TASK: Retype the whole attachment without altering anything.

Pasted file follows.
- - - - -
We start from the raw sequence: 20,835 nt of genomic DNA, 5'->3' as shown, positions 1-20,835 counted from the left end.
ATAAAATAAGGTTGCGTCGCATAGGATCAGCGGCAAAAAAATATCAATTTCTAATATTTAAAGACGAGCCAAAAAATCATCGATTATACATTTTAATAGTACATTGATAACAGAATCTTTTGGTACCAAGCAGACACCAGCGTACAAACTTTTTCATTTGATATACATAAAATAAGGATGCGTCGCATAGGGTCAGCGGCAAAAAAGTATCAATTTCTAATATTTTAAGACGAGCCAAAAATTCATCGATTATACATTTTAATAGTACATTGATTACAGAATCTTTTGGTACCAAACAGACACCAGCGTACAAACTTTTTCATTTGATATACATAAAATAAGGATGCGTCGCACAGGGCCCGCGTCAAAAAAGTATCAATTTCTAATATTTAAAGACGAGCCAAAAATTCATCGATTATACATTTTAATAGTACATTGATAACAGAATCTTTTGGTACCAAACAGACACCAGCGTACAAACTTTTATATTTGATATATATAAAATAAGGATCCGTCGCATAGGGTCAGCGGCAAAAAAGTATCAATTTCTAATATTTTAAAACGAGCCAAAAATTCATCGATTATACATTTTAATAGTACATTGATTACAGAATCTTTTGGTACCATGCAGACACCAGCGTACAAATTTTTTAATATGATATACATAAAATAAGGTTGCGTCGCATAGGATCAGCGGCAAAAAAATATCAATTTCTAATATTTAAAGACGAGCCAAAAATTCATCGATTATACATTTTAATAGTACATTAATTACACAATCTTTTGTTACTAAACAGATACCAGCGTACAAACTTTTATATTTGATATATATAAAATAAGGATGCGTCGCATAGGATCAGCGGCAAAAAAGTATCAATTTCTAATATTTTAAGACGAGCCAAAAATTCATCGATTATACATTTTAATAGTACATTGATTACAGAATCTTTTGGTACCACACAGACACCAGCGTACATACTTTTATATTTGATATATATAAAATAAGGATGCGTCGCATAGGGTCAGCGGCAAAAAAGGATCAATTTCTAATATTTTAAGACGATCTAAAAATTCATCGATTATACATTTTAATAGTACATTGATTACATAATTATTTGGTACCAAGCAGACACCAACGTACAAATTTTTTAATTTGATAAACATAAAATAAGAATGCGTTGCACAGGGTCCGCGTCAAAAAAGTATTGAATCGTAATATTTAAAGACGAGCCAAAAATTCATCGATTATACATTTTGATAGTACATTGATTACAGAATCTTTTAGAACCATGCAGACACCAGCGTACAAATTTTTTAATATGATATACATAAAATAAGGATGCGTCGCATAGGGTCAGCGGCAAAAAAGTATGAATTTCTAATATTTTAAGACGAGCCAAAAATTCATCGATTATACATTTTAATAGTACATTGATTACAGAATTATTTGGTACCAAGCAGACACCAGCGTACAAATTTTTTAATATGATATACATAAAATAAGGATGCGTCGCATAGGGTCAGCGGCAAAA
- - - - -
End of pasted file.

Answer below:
We start from the raw sequence: 20,835 nt of genomic DNA, 5'->3' as shown, positions 1-20,835 counted from the left end.
ATAAAATAAGGTTGCGTCGCATAGGATCAGCGGCAAAAAAATATCAATTTCTAATATTTAAAGACGAGCCAAAAAATCATCGATTATACATTTTAATAGTACATTGATAACAGAATCTTTTGGTACCAAGCAGACACCAGCGTACAAACTTTTTCATTTGATATACATAAAATAAGGATGCGTCGCATAGGGTCAGCGGCAAAAAAGTATCAATTTCTAATATTTTAAGACGAGCCAAAAATTCATCGATTATACATTTTAATAGTACATTGATTACAGAATCTTTTGGTACCAAACAGACACCAGCGTACAAACTTTTTCATTTGATATACATAAAATAAGGATGCGTCGCACAGGGCCCGCGTCAAAAAAGTATCAATTTCTAATATTTAAAGACGAGCCAAAAATTCATCGATTATACATTTTAATAGTACATTGATAACAGAATCTTTTGGTACCAAACAGACACCAGCGTACAAACTTTTATATTTGATATATATAAAATAAGGATCCGTCGCATAGGGTCAGCGGCAAAAAAGTATCAATTTCTAATATTTTAAAACGAGCCAAAAATTCATCGATTATACATTTTAATAGTACATTGATTACAGAATCTTTTGGTACCATGCAGACACCAGCGTACAAATTTTTTAATATGATATACATAAAATAAGGTTGCGTCGCATAGGATCAGCGGCAAAAAAATATCAATTTCTAATATTTAAAGACGAGCCAAAAATTCATCGATTATACATTTTAATAGTACATTAATTACACAATCTTTTGTTACTAAACAGATACCAGCGTACAAACTTTTATATTTGATATATATAAAATAAGGATGCGTCGCATAGGATCAGCGGCAAAAAAGTATCAATTTCTAATATTTTAAGACGAGCCAAAAATTCATCGATTATACATTTTAATAGTACATTGATTACAGAATCTTTTGGTACCACACAGACACCAGCGTACATACTTTTATATTTGATATATATAAAATAAGGATGCGTCGCATAGGGTCAGCGGCAAAAAAGGATCAATTTCTAATATTTTAAGACGATCTAAAAATTCATCGATTATACATTTTAATAGTACATTGATTACATAATTATTTGGTACCAAGCAGACACCAACGTACAAATTTTTTAATTTGATAAACATAAAATAAGAATGCGTTGCACAGGGTCCGCGTCAAAAAAGTATTGAATCGTAATATTTAAAGACGAGCCAAAAATTCATCGATTATACATTTTGATAGTACATTGATTACAGAATCTTTTAGAACCATGCAGACACCAGCGTACAAATTTTTTAATATGATATACATAAAATAAGGATGCGTCGCATAGGGTCAGCGGCAAAAAAGTATGAATTTCTAATATTTTAAGACGAGCCAAAAATTCATCGATTATACATTTTAATAGTACATTGATTACAGAATTATTTGGTACCAAGCAGACACCAGCGTACAAATTTTTTAATATGATATACATAAAATAAGGATGCGTCGCATAGGGTCAGCGGCAAAA